Miscarriage is the end of a pregnancy before the baby is able to survive outside the uterus. Miscarriage can occur during the first or second trimester, before 20 weeks. Most happen in the first 12 weeks of pregnancy. They often are unexpected and isolated events.
|Fetus in First Trimester|
|Copyright © Nucleus Medical Media, Inc.|
For some, the cause of miscarriage is unknown. Miscarriages can also occur for the following reasons:
- Problems in the chromosomes (common cause)
- Abnormal structure or issues in the uterine tract, such as fibroids
- Problem with hormones, such as not having enough hormone (progesterone) to support pregnancy
- Immune system-related problems, such as blood-clotting problems or rejection of the fetus
Miscarriages are more common in women 35 years and older. Other things that may increase the chance of a miscarriage are:
- Smoking, drinking alcohol, or using drugs during pregnancy
- Certain medicine
- Exposure to certain environmental toxins
- Autoimmune disorders, such as systemic lupus erythematosus
- High-dose radiation therapy on the ovaries, uterus, or the pituitary gland during treatment of childhood cancers
Miscarriage may cause:
- Vaginal bleeding
- Pink or brown discharge
- Passing the fetus, placenta, and surrounding membranes through the vagina
Miscarriage is often a one-time occurrence. Couples who have 2 or more miscarriages should have a complete medical exam. It may help to understand the cause. This may prevent another miscarriage.
The doctor will ask about symptoms, length of pregnancy, and when changes happened. Physical and pelvic exams will be done. Passed tissue may be examined. The uterus may also be examined with:
- Hysteroscopy—to examine the inside of the uterus
Early or first trimester miscarriages may only need observation. Medicine may be needed if there is heavy bleeding or cramping.
A dilation and evacuation (D&E) may be needed if all tissue does not pass through the vagina. The doctor will remove remaining tissue.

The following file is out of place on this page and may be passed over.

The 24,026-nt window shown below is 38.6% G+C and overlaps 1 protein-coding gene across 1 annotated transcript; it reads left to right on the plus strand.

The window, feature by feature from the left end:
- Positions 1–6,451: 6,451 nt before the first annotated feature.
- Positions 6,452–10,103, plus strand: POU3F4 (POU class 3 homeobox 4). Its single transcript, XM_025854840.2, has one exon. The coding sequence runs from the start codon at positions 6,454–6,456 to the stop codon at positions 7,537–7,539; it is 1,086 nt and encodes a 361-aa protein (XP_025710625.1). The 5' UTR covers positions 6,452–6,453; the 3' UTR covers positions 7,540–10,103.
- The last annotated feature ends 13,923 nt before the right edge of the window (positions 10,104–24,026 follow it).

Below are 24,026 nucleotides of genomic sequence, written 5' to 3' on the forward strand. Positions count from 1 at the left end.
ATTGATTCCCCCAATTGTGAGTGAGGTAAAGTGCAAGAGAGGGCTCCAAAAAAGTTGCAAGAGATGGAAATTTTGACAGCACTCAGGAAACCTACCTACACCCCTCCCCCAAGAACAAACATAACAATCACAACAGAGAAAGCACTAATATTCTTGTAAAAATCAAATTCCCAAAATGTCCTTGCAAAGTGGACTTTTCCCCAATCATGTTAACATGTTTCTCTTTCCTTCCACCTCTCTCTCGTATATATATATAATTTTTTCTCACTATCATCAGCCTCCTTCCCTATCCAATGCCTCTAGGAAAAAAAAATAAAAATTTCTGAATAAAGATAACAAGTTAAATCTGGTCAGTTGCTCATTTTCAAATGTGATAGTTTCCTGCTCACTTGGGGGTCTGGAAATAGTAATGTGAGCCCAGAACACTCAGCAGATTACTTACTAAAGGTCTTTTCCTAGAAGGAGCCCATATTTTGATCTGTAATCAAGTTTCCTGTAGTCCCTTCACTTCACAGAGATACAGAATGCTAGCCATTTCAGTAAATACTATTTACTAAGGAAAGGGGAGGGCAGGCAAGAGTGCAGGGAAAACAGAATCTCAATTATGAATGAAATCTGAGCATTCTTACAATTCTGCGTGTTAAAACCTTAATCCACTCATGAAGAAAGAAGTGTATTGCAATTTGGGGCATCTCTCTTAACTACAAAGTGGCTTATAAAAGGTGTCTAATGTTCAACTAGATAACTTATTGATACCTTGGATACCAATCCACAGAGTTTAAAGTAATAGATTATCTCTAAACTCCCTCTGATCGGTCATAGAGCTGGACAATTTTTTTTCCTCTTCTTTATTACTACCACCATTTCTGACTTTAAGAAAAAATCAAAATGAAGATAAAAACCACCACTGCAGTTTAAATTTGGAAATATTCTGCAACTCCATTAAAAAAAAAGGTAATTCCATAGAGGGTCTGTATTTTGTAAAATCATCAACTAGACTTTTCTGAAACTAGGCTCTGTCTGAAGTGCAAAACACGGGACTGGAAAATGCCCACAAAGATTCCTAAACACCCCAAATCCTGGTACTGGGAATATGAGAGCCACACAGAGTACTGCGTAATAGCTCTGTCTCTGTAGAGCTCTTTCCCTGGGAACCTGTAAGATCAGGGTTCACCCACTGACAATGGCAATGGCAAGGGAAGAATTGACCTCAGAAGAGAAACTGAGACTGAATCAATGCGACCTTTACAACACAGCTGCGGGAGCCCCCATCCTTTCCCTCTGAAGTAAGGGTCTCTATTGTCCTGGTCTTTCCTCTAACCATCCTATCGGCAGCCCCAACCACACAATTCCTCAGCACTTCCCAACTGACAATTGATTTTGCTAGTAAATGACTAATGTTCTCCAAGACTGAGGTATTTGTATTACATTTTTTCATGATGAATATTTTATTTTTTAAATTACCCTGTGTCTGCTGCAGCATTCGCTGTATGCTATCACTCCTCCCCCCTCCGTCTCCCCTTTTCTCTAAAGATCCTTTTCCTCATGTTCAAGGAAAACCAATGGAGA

Miscarriage carries emotional challenges as well. Many women have grief, anger, guilt, and more. A counselor or support group may help.
The American Congress of Obstetricians and Gynecologists http://www.acog.org
March of Dimes http://www.marchofdimes.org
The Society of Obstetricians and Gynaecologists of Canada https://sogc.org
Women's Health Matters http://www.womenshealthmatters.ca
First trimester pregnancy loss. EBSCO DynaMed website. Available at: https://www.dynamed.com/condition/first-trimester-pregnancy-loss . Updated January 24, 2020. Accessed March 19, 2020.
Jurkovic D, Overton C, Bender-Atik R. Diagnosis and management of first trimester miscarriage. BMJ. 2013 Jun 19;346.
Miscarriage. American Pregnancy Association website. Available at: http://americanpregnancy.org/pregnancy-complications/miscarriage. Updated May 2, 2017. Accessed March 19, 2020.
Miscarriage. March of Dimes website. Available at: http://www.marchofdimes.com/loss/miscarriage.aspx. Updated July 2012. Accessed March 19, 2020.
Recurrent pregnancy loss. EBSCO DynaMed website. Available at: https://www.dynamed.com/condition/second-trimester-pregnancy-loss . Updated January 24, 2020. Accessed March 19, 2020.
Second trimester pregnancy loss. EBSCO DynaMed website. Available at: http://www.dynamed.com/topics/dmp~AN~T904101/Second-trimester-pregnancy-loss . Updated May 10, 2017. Accessed March 19, 2020.
- Reviewer: EBSCO Medical Review Board Mary-Beth Seymour, RN
- Review Date: 09/2020
- Update Date: 09/04/2020